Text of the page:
Stanford researchers test physics of coral as an indicator of reef health
New research shows that physics measurements of just a small portion of reef can be used to assess the health of an entire reef system. The findings may help scientists grasp how these important ecosystems will respond to a changing climate.
Vast amounts of energy flow around the ocean as waves, tides and currents, eventually impacting coasts, including coral reefs that provide food, income and coastal protection to more than 500 million people. This water movement is foundational to reef success, bringing nutrients and food and removing waste, yet far less research has been focused on the physics in comparison to the biology of these living communities.
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Stanford scientists recently addressed this imbalance by demonstrating that measuring the physics of just a small portion of reef with a single instrument can reveal insights about the health of an entire reef system. The findings point to low-cost methods for scaling up monitoring efforts of these enigmatic living structures, which are at risk of devastation in a changing climate. The results appeared in the Journal of Geophysical Research: Oceans Dec. 14.
“This approach is like building a weather station for coral reefs,” said lead study author Mathilde Lindhart, a PhD student in civil and environmental engineering. “If we have a couple of weather stations around, we can then determine the weather everywhere on the reef.”
For decades, marine scientists have often relied on a single instrument to calculate the flow around reefs because the measurements must be made with limited time and costly tools that can only be anchored in certain locations. As a result, they have had to assume that one measurement is representative of flow over the entire reef. This new work confirms that assumption is correct, bringing renewed credibility to previously collected data.
“Replication is the foundation of our ability to trust science,” said senior study author Rob Dunbar, a professor of Earth system science in Stanford’s School of Earth, Energy & Environmental Sciences (Stanford Earth). “Our results are building a solid foundation for other studies of coral reef physics.”
The study authors tested a suite of current meters, which send out sound waves that scatter off the currents and suspended particles, including sediment and plankton, then return with a shift in frequency that translates into flow velocities. They measured the fluid dynamics at different resolutions, with ranges from about 3 to 40 feet, depending on the instrument.
“Marine biologists that do research on specific fish or corals or other organisms need to measure the flow,” said study co-author Alexy Khrizman, a PhD student in Earth system science. “It’s very important to know that the choice of the instrument is not going to affect the research. It’s also important that we get the flow and turbulence work correct, otherwise our calculations of production and calcification will not be correct.”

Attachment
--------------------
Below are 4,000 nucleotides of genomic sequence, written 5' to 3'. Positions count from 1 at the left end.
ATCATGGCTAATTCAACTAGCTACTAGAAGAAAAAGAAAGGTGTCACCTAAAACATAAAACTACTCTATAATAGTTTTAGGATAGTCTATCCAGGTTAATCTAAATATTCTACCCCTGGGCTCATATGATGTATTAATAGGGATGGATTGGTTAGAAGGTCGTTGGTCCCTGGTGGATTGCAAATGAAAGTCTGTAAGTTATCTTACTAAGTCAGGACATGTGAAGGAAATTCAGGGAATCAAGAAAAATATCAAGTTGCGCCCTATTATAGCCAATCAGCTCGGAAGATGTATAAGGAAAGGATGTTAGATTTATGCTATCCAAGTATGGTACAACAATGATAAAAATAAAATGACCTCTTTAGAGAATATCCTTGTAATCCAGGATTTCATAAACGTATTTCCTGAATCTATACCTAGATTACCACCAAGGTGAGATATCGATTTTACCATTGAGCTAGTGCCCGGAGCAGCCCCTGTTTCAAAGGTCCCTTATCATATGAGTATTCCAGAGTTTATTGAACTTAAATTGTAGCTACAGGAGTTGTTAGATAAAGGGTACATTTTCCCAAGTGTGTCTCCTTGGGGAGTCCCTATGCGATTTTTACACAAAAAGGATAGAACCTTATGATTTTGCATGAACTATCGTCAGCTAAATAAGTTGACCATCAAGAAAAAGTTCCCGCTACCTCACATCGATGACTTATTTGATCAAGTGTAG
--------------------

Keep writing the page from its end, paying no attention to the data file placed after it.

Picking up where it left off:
The researchers conducted field work in different locations within the Salomon Atoll in the Chagos Archipelago in the Indian Ocean, south of the Maldives. They were collecting data about a reef off Île Anglaise as part of a larger initiative to study the British Indian Ocean Territory Marine Protected Area when they realized they were prepared to test the assumption that one instrument would provide enough information to understand the flow of the entire reef.
“We were sort of testing our toolbox,” Lindhart said. “We had all these instruments in the water already and were actually looking for something else – it’s rare that you have the opportunity to measure the same thing, but in different ways.”
The researchers used the data they collected to construct a three-dimensional model of the reef and its flow, bringing new clarity to the life of these underwater cities.
“This is the first three-dimensional construct that tells us how the roughness and its variability from place to place impacts water flow over the reef,” Dunbar said. “There’s a direct correlation between the roughness of the coral reef and the biodiversity of the reef.”
Through their research, the study authors aim to answer foundational questions about how these incredibly complex structures interact with incoming energy.
“There are so many ways to study reefs, what we sometimes call the currency by which you’re going to see what’s going on. For most people, it’s fish or the corals themselves,” Dunbar said. “What’s really new is that our currency is different – this paper is about using the physics of moving water as currency.”
They also hope the findings will be useful to conservation managers. Coral reefs are like “super-efficient cement factories,” according to Dunbar, producing architectures and buildings that are self-healing. Although they comprise less than 1 percent of the surface area of the ocean, reefs are home to about 25 percent of all marine life.
“In order to make any kind of projection about climate change, we need to know how they are working right now,” Lindhart said. “The beautiful thing about physics is that it’s the same everywhere – once we’ve established some principles, you can take them and use them somewhere else.”
Dunbar is the W.M. Keck Professor at Stanford Earth and a senior fellow at the Stanford Woods Institute for the Environment. Study co-authors include Stephen Monismith, the Obayashi Professor in the School of Engineering, and David Mucciarone, lab manager in the Department of Earth System Science.
This research was supported by the Bertarelli Program in Marine Science, a Stanford Graduate Fellowship, the Gerald J. Lieberman Fellowship and National Science Foundation grant OCE-1948189.
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